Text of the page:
Small PE Companies: High Yield Exposure to Smaller Companies

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There is a booming market for investments in smaller private companies which are very lucrative.  There are numerous publicly traded companies currently focused on finding small companies to invest in.  These companies’ investments can yield anywhere from 8% to 15% per year.  This return is often paid out to shareholders in the form of large dividends.  The large dividends can result in a substantial total return over long periods of time.

I stumbled upon Blackrock Kelso Capital Corp. (NASDAQ: BKCC), a relatively small business development company that is essentially a well-run private equity firm.  The market cap is only $772 million.  The stock currently has a yield of 10%.  The high yield piqued my interest and I quickly discovered that they have numerous competitors who also yield bountiful dividends.

Other smaller PE companies are Prospect Capital (NASDAQ: PSEC), Triangle Capital (NYSE: TCAP), Gladstone Investment Corp (NASDAQ: GAIN), and Apollo Investment Corp (NASDAQ: AINV).  All of these companies pay dividends over 8%. 

Prospect Capital pays a monthly dividend of $0.11 for a yield of roughly 11%.  The company is set to report earnings on Feb. 7.  Despite a solid performance in their last quarter, the company still disappointed the market, so it may be safer to hold off on investing in the company until after earnings.  That way investors can verify the quarter was a 1-time event.

Triangle Capital pays a quarterly dividend for a 8% yield.  The company increased their dividend as recently as November 2012.  The stock has had a very strong run over the past several years.  It is now trading at $27 and was trading around the $10 level in 2008 and 2009.  The stock is now well above net asset value, of $15.33.  The company is broadly diversified, with investments in 78 different companies.  Due to the low yield and relatively volatile stock price, relative to other BDCs, this doesn't fit the type of investment I look for in BDCs.

Gladstone Investment is currently trading below net asset value, of $8.65 per share.  The company pays a monthly dividend of $0.05, for a yield of just over 8%.  Their investments are relatively concentrated, with investments in only 20 companies.

Apollo Investment pays a quarterly dividend yielding roughly 9%.  The company is scheduled to report earnings on Feb. 6.  The company is trading just above the last reported net asset value of $8.46.  The company has a broad investment base, with investments in 69 companies.  Given the small following of the stock, investors should hold off until the company reports earnings.  Once earnings are reported, investors can verify they are comfortable with the company investments and management.

These firms invest in smaller private companies, generally with up to $1 billion in market cap.  It is nearly impossible for average investors to gain direct exposure to private companies, especially smaller ones.  These firms use a variety of instruments to invest, such as senior secured loans, secured notes, subordinated debt, equity investments, and sometimes options.  Often these firms have investments in 40 to 50 different companies, so they are diversified in case an investment loses value.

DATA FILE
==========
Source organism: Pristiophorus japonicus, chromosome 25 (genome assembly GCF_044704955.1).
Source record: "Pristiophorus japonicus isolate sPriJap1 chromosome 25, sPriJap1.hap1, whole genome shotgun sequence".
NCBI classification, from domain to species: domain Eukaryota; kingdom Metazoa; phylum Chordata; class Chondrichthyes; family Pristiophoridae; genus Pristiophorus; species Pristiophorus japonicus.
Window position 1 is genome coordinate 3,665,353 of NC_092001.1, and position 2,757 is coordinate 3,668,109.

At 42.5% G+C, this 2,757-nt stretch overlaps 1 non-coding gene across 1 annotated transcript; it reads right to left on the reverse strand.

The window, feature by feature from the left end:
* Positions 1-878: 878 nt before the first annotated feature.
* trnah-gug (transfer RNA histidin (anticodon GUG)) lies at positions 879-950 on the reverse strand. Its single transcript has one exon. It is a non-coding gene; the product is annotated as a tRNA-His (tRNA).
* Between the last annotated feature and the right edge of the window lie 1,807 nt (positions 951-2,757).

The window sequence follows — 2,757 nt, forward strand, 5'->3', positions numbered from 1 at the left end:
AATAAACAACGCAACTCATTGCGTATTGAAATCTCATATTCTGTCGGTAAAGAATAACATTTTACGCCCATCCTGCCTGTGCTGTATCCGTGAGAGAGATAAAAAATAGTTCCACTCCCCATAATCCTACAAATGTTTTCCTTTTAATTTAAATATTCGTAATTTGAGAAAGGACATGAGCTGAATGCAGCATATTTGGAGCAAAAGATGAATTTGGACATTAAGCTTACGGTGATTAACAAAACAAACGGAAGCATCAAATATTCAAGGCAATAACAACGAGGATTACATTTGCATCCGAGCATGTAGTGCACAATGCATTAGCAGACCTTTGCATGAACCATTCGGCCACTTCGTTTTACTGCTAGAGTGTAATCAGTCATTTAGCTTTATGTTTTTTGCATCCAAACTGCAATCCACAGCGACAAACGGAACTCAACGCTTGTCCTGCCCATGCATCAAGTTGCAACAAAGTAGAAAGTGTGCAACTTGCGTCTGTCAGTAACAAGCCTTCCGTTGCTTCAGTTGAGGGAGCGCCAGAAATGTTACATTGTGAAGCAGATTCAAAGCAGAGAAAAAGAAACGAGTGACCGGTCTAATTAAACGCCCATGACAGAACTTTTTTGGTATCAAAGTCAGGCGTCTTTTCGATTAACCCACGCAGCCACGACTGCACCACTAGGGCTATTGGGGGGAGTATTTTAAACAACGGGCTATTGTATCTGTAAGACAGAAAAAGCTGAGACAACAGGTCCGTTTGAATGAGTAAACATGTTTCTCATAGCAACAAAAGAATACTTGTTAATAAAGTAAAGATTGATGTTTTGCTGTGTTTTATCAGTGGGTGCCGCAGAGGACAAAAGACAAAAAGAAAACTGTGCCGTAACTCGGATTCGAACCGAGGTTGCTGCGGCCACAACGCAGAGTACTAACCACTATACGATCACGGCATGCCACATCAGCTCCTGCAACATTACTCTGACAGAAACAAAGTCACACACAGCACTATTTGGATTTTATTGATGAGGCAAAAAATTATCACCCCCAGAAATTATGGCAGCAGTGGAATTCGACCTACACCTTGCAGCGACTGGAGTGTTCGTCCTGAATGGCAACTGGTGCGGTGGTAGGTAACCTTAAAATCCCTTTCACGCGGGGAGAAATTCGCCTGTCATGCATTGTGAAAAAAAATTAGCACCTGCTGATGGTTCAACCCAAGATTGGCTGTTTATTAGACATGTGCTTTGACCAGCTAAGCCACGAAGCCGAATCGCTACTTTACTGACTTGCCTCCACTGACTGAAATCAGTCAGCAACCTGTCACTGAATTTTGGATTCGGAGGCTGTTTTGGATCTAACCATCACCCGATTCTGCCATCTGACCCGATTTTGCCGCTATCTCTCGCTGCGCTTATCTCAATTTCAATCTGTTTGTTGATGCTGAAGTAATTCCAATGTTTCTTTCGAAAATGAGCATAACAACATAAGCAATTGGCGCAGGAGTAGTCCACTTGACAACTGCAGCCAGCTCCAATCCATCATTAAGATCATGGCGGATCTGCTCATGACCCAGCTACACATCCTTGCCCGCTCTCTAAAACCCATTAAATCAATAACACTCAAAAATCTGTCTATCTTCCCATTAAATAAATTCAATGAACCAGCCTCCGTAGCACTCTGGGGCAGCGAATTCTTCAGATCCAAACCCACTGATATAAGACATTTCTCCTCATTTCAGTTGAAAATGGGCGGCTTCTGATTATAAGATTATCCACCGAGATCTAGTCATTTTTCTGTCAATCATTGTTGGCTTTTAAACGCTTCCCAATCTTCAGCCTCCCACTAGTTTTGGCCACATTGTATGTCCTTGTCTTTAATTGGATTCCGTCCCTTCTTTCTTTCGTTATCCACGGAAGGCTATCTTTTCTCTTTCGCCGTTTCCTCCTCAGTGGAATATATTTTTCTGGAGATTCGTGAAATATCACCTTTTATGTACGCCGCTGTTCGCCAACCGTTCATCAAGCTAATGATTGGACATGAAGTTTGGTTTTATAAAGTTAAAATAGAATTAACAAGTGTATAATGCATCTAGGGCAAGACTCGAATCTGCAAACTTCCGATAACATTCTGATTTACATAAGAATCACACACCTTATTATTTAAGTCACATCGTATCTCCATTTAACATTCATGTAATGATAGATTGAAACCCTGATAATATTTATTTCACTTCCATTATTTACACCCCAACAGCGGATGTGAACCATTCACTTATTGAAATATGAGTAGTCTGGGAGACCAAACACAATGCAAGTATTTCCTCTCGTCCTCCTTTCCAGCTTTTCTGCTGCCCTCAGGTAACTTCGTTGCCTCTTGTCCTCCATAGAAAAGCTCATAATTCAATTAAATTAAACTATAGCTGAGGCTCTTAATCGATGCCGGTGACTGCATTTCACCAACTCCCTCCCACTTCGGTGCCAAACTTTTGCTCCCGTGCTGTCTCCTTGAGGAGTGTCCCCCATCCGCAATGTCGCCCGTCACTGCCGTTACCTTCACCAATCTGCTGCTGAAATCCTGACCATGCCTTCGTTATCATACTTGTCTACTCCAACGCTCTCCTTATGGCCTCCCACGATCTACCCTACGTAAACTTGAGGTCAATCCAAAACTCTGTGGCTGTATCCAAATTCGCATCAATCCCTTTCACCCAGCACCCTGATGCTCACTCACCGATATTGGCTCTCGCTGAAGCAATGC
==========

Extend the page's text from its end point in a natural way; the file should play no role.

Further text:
Several of these PE firms highlight that the size of companies they invest in are ideal buy-out targets for larger companies and PE firms.  Any buyout of their investments could result in a higher return or earlier cash flows for the firm.

Also, management of these companies takes into account diversification across industries.  I prefer companies with at least 40 different investments in different industries which provides a broad base and helps absorb industry, regional, or company specific shocks.  Below is a figure from the Blackrock Kelso quarterly report, showing their investments by sector.

 

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As a result of this broad diversification amongst smaller US companies, the health of each company’s portfolio is highly correlated to the US economy.  As the US economy improves, the companies these firms invest in will do better, resulting in more profitable investments.

Generally, there are few analysts covering these stocks.  Since there are few analyst opinions to rely on, it is best to look at the track record of each company’s management.  Their track record will show how well they pick and manage investments over the long term and in particular, how well they performed through the recent financial crisis.  The past 5 or 6 years give potential investors a good sample of how managers performed in a variety of market conditions.  Nearly all of these companies' charts show that they took a significant hit during the financial crisis but many leveled out quickly after that.

I think that small BDC's such as Blackrock Kelso will turn out to be good low-beta investments over the next several years as the economy continues to improve due to their strong dividend and proven track record.


ahokiealum has a long position in Blackrock Kelso Capital. The Motley Fool has no position in any of the stocks mentioned. Try any of our Foolish newsletter services free for 30 days. We Fools may not all hold the same opinions, but we all believe that considering a diverse range of insights makes us better investors. The Motley Fool has a disclosure policy. Is this post wrong? Click here. Think you can do better? Join us and write your own!

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